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Student researchers take top honors at STEM symposium


Original research conducted by an FIU undergraduate student could someday lead to safer treatments for melanoma, the deadliest and most aggressive form of skin cancer.

Ruslan Garcia, a senior studying biological sciences, presented his findings at the first STEM Undergraduate Research Symposium sponsored by Life Sciences South Florida, a consortium of educational, economic and research-based institutions that includes FIU.

Garcia’s presentation took home the top prize at the event, which showcased scientific work by 62 students from eight colleges and universities in the areas of Science, Technology, Engineering and Mathematics (STEM).

“It was a great opportunity to get exposure for your research,’’ said Garcia, 21. “Events like this are a good way to attract talented students to science.’’

Senior Ruslan Garcia studied tumors in mice to gain insight into human cases of skin cancer.

Senior Ruslan Garcia studied tumors in mice to gain insight into human cases of skin cancer.

Garcia analyzed tumors in mice to determine whether the presence of certain types of proteins led to increased metastasizing of cancerous cells to the lungs, brain and lymph nodes. The goal was to gain insight into how human tumors will behave in similar situations.

“Ultimately, developing specific drugs to target these proteins could result in safer treatment for patients,’’ said Garcia, who conducted his research with Dr. Lidia Kos and doctoral student Nikeisha Chin.

Another FIU student, Alex Perez, tied for second place in the oral presentation category. Perez, a senior majoring in marine sciences, presented research on the production of carbon and sediment in the sea grass beds of Florida Bay.

Alex Perez

Senior Alex Perez conducted research on the sea grass beds of Florida Bay.

“With increased human activity in coastal ecosystems and climate change, it’s important that we better understand how to preserve and protect these areas,’’ said Perez, 22. “People see the sea grass beds but don’t appreciate the beauty or importance of them. They provide habitat, increase water equality and reduce erosion. Not until you understand everything they do for the planet can you really appreciate them.’’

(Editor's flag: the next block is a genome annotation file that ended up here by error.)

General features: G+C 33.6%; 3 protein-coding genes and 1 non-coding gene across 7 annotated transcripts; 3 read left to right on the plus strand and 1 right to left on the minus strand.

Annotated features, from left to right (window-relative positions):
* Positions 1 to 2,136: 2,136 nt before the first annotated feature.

The LSSF STEM Research Symposium was held at Miami Dade College in March. In addition to FIU and Miami Dade, the symposium drew students from Florida Atlantic University, Florida Gulf Coast University, Palm Beach State College, University of Miami, Indian River State College and Nova Southeastern University. The event was organized by the FIU Office of Engagement and the LSSF STEM K-20 Student and Workforce Development Subcommittee.

“I was delighted with the result of the conference,” said Dr. Irma Becerra-Fernandez, interim vice president for engagement. “It was wonderful to see our young student researchers engaged in presenting their work and having conversations with their peers, administrators, and industry leaders. I am very proud of all the students who participated and expect next year’s symposium to be even bigger and better.”

Becerra-Fernandez said next year, organizers plan to have more industry leaders participate to provide students with even more exposure to local companies and future career opportunities.

“I am happy to report this group is already planning next year’s symposium,” she said. “We have begun an annual symposium and I have great expectations.”

Life Sciences South Florida is an initiative launched by FIU and multiple partners in 2010 to establish an industry cluster in South Florida focused on life sciences, biotechnology, pharmaceuticals, diagnostics and information technology. For more information on the program, visit http://lifesciencessf.org.